Dir. Harold Zwart; writ. Ashley Edward Miller; feat. Frankie Muniz, Hilary Duff, Angie Harmon (PG)
The motif of the unflappable hero's alter-ego being a milquetoast is a timeless one for a reason: It makes us real-life milquetoasts feel as though we, too, could be heroes, albeit less attractive ones going about our business without a soundtrack.
Take teenaged CIA operative Cody Banks (Frankie Muniz), for example. He has trouble relating to the opposite sex (just like you!), especially when the opposite sex in question is foxy Hilary Duff (absolutely nothing like you!). This is a problem, since his mission is to become her boyfriend and learn more about her character's
|Frankie Muniz as Agent Cody Banks|
Dir. Costa-Gavras; writ. Costa Gavras and Jean-Claude Grumberg, from a play by Rolf Hochhuth; feat. Ulrich Tukur, Mathieu Kassovitz, Ulrich Mühe, Michel Duchaussoy, Ion Caramitru (PG)
In 1963, Rolf Hochhuth, a German playwright who dared break a conspiracy of silence over the Holocaust, outraged audiences when the Deputy accused the Vatican of indifference and even complicity. Forty years later, after a small library - including James Carroll's recent anguished history of Catholic anti-Semitism, Constantine's Sword - has documented the indictment, Costa-Gavras's latest film arrives with the force of homily more than drama. Based loosely on the
|Mathieu Kassovitz as Riccardo Fontana in Amen|
BRINGING DOWN THE HOUSE
Dir. Adam Shankman; writ. Jason Filardi; feat. Steve Martin, Queen Latifah, Eugene Levy, Joan Plowright, Jean Smart (PG-13)
Years ago, after a stretch of unfunny comedies, Steve Martin took a long vacation to get his act together. He came back and made Bowfinger, a seriously hilarious film that also gave Eddie Murphy a chance to be funny again. But what convinced him to make the lunkheaded Bringing Down the House?
In this odd-couple setup - escaped con Queen Latifah imposes herself on tax lawyer Martin until he can clear her name - all the jokes hinge on the difference between what's acceptable in prim white culture and what passes for etiquette in Latifah's world. But the film has so little sense about the way real humans behave, both black and white, that it seems to have been made by neither - and not a Latino or Asian, either, but a computer program that learned about humanity from sitcoms and Chris Columbus movies. After the screenplay was printed and filmed, another computer program named after Lalo Schifrin was used to lacquer the image with saccharine clarinet melodies and prancing strings.
Amid the constructs that in a deeper movie would be called stereotypes - the gold digging sister-in-law, the golf-pro gigolo, the backstabbing junior exec - are a couple of minor bright spots. Eugene Levy, as a straight-laced accountant who falls in lust at first sight with Latifah, has the same lame dialogue as everybody else, but knows enough to deliver his faux-homeboy-ese in a pinched monotone; he reads lines like "I'm all twisted up in your game" as if he were talking about corporate profits, and steals most of the scenes he's in. But he's not onscreen enough to save the film.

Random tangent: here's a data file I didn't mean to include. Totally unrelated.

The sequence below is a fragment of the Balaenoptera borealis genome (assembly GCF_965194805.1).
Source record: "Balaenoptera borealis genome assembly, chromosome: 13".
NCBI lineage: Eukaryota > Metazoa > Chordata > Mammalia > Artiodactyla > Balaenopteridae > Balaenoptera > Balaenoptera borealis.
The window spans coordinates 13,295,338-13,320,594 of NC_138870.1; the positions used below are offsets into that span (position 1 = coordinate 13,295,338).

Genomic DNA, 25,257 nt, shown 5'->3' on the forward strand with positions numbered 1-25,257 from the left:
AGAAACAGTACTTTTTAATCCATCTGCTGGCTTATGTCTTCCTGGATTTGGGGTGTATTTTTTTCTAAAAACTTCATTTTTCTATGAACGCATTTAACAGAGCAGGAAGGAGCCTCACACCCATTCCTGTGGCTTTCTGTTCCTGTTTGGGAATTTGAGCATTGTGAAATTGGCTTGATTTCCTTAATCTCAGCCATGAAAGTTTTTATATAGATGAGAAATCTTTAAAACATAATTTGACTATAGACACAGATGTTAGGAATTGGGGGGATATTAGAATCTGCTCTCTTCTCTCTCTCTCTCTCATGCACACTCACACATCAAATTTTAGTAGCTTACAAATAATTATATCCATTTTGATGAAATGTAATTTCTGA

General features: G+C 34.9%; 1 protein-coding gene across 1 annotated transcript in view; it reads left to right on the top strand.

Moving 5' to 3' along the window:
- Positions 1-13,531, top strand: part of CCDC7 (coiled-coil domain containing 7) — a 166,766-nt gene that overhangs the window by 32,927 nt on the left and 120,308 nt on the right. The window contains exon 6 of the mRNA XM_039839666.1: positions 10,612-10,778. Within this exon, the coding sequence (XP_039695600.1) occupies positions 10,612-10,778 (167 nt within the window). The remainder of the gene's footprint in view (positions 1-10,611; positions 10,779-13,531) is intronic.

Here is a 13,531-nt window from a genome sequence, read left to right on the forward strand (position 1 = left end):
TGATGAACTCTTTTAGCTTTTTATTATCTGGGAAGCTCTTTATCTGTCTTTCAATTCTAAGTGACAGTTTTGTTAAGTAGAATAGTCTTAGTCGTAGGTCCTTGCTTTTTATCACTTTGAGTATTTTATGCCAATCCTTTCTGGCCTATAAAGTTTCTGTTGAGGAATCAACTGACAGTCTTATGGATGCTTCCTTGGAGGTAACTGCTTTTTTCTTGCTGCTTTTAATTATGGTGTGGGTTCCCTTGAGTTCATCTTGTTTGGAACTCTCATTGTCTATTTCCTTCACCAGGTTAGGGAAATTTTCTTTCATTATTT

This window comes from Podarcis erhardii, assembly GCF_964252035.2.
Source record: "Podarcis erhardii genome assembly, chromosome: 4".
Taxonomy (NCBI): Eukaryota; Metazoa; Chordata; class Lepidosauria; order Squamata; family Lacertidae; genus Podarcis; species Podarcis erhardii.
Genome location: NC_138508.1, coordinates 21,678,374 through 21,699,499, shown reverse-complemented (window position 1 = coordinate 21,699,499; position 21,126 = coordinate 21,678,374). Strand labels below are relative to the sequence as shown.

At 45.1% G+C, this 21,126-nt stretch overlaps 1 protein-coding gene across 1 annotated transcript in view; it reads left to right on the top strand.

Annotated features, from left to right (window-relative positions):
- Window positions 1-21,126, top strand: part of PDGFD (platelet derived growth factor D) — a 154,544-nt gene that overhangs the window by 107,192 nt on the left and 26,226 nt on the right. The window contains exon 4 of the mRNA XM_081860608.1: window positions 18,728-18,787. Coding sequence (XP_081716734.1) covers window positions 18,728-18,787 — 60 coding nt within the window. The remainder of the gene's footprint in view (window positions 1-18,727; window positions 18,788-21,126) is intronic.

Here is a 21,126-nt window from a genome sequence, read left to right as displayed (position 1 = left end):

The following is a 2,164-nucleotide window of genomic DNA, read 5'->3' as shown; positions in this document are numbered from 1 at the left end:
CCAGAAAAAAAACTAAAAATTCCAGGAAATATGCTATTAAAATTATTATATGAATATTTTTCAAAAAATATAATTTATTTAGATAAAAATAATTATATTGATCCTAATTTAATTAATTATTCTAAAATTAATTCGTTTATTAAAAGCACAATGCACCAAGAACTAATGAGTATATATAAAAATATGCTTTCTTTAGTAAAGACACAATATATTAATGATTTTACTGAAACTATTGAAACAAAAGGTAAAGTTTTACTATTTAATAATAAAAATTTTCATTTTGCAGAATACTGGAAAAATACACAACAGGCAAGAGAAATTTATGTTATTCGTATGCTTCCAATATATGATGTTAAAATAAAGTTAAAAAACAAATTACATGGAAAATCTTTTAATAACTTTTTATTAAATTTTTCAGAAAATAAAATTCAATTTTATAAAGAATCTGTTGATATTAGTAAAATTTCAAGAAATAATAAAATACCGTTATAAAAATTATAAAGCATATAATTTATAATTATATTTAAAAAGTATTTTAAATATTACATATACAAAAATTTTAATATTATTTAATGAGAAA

In another cinematic life, Steve Martin may have been "born a poor black child"; but he's all grown up now, and ought to be able to spot a clunker like Bringing Down the House when he sees it. — JOHN DEFORE
CITY OF GOD
Dir. Fernando Meirelles; writ. Paulo Lins (novel), Bráulio Mantovani; feat. Alexandre Rodrigues, Firmino da Hora, Phelipe Haagensen, Johnathan Haagensen, Matheus Nachtergaele, Seu Jorge (R)
Quick glimpses of a knife being sharpened, slipped between shots of a bustling crowd, open Brazil's City of God; there's a chicken to slaughter, and when it flees, an army of children pursue it with handguns. The odds don't favor the fowl, nor are they
|Alexandre Rodrigues and Alice Braga smooch in the sun in City of God|
The youths have names like Li'l Dice, Shaggy, and Carrot, and we watch them as the decades shoot by; new actors come in to play them as adults while another brood of kids, more feral than the first, emerges to nip at their heels. Li'l Zé, the one truly bloodthirsty man in a world of casual thugs, rises to the top of a drug empire by killing off the competition. His ascent is documented in a quicksilver sequence called "The Story of the Apartment," which uses partial dissolves and voiceover to show in seconds the evolution of a woman's home into a drug hangout that changes hands with each shift in power.
The good-hearted witness to the City's story is Rocket. His brother was a hood, but he doesn't have the temperament for it - as we see in a funny interlude when he decides to take up theft, but sadly concludes that each stranger he picks to victimize is "too cool" to harm. Rocket wants to be a photographer, and eventually gets work at a city newspaper when reporters, who won't venture onto his turf themselves, ask him to document what's going on around him.